After enjoying The Attenbury Emeralds so much, I had high expectations for my second experience with Walsh.
So I was a little let down just because The Late Scholar doesn’t have the same dramatic scope. It’s contained only in the present, rather than a series of tales set over decades. Less PTSD material, too. Instead the story is set in Oxford, which provides many nice callbacks to Gaudy Night, as Peter and Harriet reflect on the start of their relationship. The mystery is also similar to the one in Gaudy Night, though more hardcore — a college in tumult with rifts recently turned to murders. The controversy comes down to finances versus an ancient manuscript from the time of King Alfred, which I think is a familiar one (in broad terms) to many academic establishments.
As with Gaudy Night, the weak point of this book is the introduction of too many similar characters, even of the same gender, who hold slightly different opinions and different roles in the controversy/mystery. I had to look back a few times to remind myself who was who and how they were introduced.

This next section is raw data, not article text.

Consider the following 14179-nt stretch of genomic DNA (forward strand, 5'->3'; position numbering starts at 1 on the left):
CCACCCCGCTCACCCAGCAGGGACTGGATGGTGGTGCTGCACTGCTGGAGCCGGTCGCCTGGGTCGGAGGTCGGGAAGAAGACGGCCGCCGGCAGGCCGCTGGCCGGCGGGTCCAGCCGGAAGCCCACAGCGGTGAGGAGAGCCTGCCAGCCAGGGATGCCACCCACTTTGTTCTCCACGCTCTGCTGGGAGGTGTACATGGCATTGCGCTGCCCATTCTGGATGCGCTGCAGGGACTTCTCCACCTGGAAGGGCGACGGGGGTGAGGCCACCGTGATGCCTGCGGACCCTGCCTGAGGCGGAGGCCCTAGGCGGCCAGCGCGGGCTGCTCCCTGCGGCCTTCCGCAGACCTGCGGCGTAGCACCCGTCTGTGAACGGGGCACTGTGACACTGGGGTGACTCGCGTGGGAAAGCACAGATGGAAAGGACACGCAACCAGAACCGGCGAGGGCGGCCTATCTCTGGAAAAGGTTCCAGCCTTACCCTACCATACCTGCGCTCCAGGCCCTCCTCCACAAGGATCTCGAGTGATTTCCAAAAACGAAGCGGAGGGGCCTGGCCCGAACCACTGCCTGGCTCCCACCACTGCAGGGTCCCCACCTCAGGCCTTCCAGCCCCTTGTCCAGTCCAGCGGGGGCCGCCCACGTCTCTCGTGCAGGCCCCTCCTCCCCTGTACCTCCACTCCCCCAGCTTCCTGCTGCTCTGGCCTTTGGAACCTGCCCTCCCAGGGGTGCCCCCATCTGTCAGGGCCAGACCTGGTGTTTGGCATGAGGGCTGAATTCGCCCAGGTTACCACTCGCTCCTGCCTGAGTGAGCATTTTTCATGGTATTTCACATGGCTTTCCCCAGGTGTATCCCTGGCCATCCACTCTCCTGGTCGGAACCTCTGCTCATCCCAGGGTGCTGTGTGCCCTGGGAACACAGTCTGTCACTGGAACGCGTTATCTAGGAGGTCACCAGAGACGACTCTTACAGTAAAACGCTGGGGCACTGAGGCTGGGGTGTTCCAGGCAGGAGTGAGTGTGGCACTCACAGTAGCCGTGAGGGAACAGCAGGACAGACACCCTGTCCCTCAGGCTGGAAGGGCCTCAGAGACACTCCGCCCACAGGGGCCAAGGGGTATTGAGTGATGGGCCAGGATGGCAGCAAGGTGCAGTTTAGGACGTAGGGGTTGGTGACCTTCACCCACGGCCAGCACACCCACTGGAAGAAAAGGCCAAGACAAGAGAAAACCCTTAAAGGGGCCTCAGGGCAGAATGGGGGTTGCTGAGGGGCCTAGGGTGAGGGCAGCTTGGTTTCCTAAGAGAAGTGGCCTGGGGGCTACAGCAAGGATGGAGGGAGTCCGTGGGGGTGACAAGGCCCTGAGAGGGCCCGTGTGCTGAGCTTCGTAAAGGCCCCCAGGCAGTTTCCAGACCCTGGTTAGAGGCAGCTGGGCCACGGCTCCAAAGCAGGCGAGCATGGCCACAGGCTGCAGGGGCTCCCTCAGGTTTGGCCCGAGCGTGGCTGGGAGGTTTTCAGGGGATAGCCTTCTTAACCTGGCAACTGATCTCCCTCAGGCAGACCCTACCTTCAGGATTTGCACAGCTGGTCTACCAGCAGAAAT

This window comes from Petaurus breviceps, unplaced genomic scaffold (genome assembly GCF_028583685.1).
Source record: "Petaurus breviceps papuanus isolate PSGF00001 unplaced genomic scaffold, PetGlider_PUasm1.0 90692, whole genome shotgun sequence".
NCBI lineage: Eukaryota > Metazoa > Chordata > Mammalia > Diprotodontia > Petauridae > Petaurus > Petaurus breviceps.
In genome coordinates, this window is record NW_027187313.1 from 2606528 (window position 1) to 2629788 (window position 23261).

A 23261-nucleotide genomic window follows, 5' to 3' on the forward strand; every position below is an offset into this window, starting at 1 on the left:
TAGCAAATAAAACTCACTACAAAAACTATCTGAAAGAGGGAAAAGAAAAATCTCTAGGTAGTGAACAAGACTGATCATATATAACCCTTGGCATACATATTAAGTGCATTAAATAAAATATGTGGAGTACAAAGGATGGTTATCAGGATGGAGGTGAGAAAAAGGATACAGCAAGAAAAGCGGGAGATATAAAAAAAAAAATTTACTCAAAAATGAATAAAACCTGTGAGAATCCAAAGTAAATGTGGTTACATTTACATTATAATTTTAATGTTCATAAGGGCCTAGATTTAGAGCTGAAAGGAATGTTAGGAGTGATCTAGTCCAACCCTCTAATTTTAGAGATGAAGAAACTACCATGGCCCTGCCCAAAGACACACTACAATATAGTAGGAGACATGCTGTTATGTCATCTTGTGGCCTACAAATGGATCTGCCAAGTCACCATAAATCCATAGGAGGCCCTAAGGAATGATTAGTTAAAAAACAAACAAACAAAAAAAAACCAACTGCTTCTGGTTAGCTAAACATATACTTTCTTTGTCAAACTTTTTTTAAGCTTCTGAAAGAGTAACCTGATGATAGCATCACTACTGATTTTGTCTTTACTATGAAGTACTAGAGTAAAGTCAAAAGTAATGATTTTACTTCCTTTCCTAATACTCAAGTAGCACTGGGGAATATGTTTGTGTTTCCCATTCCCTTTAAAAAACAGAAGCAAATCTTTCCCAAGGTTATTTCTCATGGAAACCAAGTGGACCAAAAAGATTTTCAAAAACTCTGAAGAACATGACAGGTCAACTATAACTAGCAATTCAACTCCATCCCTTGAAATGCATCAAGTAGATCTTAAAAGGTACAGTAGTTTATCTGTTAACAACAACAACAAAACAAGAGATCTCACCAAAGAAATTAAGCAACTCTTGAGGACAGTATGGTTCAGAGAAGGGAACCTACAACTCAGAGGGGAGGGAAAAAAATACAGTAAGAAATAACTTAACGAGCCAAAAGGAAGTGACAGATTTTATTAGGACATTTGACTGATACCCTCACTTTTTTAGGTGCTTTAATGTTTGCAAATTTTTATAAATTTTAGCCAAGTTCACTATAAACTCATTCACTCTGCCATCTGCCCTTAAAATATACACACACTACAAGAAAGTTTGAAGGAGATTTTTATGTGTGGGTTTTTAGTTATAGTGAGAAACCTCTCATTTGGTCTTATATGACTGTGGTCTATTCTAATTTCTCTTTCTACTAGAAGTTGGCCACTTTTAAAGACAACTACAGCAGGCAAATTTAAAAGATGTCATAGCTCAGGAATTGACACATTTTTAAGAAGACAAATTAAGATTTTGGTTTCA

Apart from the mystery and their reminiscenes, there were a few other subjects relating to the Wimsey family, such as where their sons (and Bunter’s son) will go to university, and Peter’s beloved mother in increasingly fragile health.
I did enjoy this book and read it quickly, unwilling to put it down, but it just wasn’t as memorable for me as The Attenbury Emeralds. I am, however, looking forward to the arrival of Thrones, Dominations.